Baiting the telephone hook
Unless he answers the telephone, Trey Buckingham is one tough little bird to lure into a long-distance conversation.
So, we are creative to get our grandson who lives in Savannah, Ga., to have a conversation.
"Tom Tom's on the telephone, Trey. Do you want to talk to him?" his mother asks.
The answer comes back as an emphatic "no." So we try again.
"But Tom Tom wants to talk to you," she tells her 3 1/3- year-old.
The answer comes back the same "no."
Once I lured him into a conversation went I fibbed and said I caught a blue fish.
His mom relayed the information, and Trey wanted to know if it had spots.
"You will have to ask Tom Tom yourself," she said.
He has a blue fish in his tank at home whose name is Bruce and who has spots.
Taking the phone, he wondered if the fish I caught might be Bruce's sibling, and he wanted to know if I kept the fish.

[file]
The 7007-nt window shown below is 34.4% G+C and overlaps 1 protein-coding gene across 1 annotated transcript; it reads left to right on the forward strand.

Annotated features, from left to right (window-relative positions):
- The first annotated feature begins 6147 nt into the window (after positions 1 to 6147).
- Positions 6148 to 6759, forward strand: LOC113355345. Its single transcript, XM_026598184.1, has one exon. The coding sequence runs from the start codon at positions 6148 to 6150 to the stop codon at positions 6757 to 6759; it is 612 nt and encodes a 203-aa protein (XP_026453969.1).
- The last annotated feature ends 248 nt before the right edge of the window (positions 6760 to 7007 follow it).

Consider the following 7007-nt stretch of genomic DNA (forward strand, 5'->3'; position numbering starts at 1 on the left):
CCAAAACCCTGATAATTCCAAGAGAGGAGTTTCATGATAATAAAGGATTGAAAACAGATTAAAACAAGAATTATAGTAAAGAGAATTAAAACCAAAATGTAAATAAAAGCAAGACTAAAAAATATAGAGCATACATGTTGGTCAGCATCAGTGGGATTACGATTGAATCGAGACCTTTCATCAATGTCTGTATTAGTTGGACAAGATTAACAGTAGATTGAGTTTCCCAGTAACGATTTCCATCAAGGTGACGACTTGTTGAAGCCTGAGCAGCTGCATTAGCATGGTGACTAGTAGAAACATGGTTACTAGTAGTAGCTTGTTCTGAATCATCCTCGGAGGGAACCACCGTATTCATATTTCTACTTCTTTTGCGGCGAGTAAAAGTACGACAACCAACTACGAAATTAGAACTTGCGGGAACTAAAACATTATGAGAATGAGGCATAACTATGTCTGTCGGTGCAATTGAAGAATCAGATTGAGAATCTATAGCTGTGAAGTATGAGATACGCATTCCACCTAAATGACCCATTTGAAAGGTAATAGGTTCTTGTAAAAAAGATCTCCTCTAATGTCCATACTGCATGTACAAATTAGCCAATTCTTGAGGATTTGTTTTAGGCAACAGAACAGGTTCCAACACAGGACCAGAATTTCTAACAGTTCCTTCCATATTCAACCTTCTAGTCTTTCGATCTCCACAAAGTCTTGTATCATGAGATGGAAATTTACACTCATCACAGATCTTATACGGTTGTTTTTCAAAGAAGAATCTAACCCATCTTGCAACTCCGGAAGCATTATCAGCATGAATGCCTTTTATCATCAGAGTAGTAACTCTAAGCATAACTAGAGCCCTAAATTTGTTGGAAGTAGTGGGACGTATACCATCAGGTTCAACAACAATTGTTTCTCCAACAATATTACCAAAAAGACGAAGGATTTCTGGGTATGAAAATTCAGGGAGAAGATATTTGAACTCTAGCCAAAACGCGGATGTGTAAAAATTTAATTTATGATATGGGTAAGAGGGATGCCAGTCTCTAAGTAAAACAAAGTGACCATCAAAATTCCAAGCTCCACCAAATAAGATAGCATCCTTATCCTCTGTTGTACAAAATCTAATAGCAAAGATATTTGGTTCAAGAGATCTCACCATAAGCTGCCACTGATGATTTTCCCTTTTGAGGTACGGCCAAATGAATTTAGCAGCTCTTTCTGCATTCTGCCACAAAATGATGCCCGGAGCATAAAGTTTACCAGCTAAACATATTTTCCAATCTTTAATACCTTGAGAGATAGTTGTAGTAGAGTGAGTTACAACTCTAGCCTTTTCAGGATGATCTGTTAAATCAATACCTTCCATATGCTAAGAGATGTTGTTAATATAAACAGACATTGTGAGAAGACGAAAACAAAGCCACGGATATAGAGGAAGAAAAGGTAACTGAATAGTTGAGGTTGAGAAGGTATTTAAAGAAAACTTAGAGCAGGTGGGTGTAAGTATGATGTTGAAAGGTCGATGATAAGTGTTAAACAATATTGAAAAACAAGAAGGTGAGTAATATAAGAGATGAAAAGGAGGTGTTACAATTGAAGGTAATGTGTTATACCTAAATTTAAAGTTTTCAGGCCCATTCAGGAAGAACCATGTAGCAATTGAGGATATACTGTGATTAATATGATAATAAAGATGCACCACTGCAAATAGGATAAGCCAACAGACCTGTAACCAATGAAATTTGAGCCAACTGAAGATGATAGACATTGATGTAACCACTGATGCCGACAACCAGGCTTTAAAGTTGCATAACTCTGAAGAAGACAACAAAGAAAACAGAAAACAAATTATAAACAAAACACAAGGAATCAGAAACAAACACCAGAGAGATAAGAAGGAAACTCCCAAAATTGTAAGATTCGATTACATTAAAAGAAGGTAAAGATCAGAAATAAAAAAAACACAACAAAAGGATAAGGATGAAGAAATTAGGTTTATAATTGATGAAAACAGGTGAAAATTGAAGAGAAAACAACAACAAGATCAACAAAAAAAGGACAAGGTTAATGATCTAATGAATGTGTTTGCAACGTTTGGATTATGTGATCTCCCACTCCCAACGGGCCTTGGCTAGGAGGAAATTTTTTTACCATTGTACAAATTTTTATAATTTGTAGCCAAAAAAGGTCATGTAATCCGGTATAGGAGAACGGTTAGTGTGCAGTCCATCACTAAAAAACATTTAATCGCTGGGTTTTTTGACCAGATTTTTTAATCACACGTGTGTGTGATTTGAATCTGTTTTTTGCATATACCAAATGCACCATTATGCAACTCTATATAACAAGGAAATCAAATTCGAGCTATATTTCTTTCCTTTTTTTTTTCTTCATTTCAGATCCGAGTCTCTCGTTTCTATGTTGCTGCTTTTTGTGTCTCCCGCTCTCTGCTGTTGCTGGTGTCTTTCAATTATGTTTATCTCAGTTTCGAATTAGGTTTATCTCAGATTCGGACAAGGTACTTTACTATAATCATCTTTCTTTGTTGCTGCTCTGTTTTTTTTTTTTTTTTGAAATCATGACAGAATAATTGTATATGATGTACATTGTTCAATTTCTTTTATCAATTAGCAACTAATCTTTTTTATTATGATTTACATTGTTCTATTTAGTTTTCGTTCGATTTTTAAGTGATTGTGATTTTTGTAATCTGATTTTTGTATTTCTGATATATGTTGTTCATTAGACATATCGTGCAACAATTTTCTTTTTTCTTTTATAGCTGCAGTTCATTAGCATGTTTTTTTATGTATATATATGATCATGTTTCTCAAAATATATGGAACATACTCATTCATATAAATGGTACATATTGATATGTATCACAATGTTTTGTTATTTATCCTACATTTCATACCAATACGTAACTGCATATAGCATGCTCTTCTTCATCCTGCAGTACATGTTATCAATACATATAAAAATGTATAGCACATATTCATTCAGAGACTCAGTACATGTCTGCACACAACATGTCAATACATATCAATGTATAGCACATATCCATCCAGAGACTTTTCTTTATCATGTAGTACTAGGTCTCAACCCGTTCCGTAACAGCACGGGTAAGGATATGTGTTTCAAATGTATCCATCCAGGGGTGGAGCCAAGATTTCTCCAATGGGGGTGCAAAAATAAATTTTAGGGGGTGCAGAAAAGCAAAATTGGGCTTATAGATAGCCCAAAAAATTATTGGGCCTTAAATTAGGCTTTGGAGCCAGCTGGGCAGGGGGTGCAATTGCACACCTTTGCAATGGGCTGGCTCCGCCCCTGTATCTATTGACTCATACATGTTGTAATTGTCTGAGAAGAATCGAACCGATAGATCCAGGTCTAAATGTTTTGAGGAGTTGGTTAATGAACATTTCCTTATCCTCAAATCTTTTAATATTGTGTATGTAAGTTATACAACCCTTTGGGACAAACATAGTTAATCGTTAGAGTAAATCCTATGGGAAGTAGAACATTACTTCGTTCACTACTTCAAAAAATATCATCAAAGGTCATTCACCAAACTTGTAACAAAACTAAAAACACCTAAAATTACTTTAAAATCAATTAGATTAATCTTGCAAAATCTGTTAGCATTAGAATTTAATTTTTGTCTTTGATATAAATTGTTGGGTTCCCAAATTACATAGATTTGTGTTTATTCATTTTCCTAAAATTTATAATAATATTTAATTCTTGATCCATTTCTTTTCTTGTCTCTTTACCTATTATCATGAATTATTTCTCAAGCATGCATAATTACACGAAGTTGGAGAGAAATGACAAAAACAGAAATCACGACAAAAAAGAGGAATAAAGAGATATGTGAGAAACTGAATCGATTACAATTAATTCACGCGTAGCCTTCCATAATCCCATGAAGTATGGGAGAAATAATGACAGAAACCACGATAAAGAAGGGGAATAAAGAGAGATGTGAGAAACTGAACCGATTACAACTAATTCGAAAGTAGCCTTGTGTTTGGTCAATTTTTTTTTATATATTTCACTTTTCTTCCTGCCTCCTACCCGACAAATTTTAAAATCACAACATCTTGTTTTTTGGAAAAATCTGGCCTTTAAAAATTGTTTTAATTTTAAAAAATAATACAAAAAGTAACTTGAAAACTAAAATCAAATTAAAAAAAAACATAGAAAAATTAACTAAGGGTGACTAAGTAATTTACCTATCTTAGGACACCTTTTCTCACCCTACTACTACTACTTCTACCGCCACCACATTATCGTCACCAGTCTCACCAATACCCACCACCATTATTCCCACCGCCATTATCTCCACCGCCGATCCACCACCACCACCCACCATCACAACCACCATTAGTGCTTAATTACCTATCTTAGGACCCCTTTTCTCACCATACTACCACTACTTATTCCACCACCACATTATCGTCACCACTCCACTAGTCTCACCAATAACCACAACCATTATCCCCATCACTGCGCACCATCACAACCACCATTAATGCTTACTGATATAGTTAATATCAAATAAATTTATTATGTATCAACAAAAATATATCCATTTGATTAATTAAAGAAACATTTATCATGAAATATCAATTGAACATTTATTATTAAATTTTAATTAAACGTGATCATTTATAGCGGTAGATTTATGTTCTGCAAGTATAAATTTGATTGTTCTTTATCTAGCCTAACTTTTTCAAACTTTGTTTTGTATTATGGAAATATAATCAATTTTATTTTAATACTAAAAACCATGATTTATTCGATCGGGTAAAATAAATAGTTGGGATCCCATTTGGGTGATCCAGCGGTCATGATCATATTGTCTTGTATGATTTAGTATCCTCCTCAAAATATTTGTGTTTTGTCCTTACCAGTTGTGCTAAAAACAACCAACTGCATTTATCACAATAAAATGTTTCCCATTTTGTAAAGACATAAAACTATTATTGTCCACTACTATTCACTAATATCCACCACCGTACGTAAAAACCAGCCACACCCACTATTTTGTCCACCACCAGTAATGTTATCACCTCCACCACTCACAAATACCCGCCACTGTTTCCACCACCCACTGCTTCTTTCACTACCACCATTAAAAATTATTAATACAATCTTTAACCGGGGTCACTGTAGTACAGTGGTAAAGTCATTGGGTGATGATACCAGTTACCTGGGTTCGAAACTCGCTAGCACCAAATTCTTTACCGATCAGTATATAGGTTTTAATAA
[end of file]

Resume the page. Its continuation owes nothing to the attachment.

It was a good conversation but using the blue fish tale was a lure for one chat. It didn't work a second time.
So, last week we went through the same routine. No, he didn't want to talk to Tom Tom. Then I mentioned the half-grown rabbit living in our backyard.
Trey was captured. He wanted to know its color, if it hopped and if it ate the carrots in my garden. Most importantly, he wanted to know if he could catch it.
He was intrigued that the rabbit stays inside the fence to keep away from dogs and that it and the ground squirrel scamper playfully around the yard.
But his thoughts came back to catching the rabbit. How fast does it hop? Does it look like the Easter Bunny?
"Why don't you come visit me, and we will try to catch the rabbit," I asked.
He thought that was a good idea and will bring his pint-sized butterfly net with which he plans to scoop up the rabbit.
That should be fun.